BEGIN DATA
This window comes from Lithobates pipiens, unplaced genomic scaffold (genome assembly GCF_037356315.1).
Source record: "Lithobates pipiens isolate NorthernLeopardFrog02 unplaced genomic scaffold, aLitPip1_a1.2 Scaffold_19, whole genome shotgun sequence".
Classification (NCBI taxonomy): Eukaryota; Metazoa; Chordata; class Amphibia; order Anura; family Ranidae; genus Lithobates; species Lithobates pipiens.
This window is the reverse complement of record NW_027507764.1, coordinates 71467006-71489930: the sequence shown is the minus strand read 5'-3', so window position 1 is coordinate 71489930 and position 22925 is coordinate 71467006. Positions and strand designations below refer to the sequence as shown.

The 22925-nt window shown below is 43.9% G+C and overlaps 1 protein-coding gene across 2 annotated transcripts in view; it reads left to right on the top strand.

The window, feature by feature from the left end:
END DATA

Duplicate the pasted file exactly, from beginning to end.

This window comes from Lithobates pipiens, unplaced genomic scaffold (genome assembly GCF_037356315.1).
Source record: "Lithobates pipiens isolate NorthernLeopardFrog02 unplaced genomic scaffold, aLitPip1_a1.2 Scaffold_19, whole genome shotgun sequence".
Classification (NCBI taxonomy): Eukaryota; Metazoa; Chordata; class Amphibia; order Anura; family Ranidae; genus Lithobates; species Lithobates pipiens.
This window is the reverse complement of record NW_027507764.1, coordinates 71467006-71489930: the sequence shown is the minus strand read 5'-3', so window position 1 is coordinate 71489930 and position 22925 is coordinate 71467006. Positions and strand designations below refer to the sequence as shown.

The 22925-nt window shown below is 43.9% G+C and overlaps 1 protein-coding gene across 2 annotated transcripts in view; it reads left to right on the top strand.

The window, feature by feature from the left end: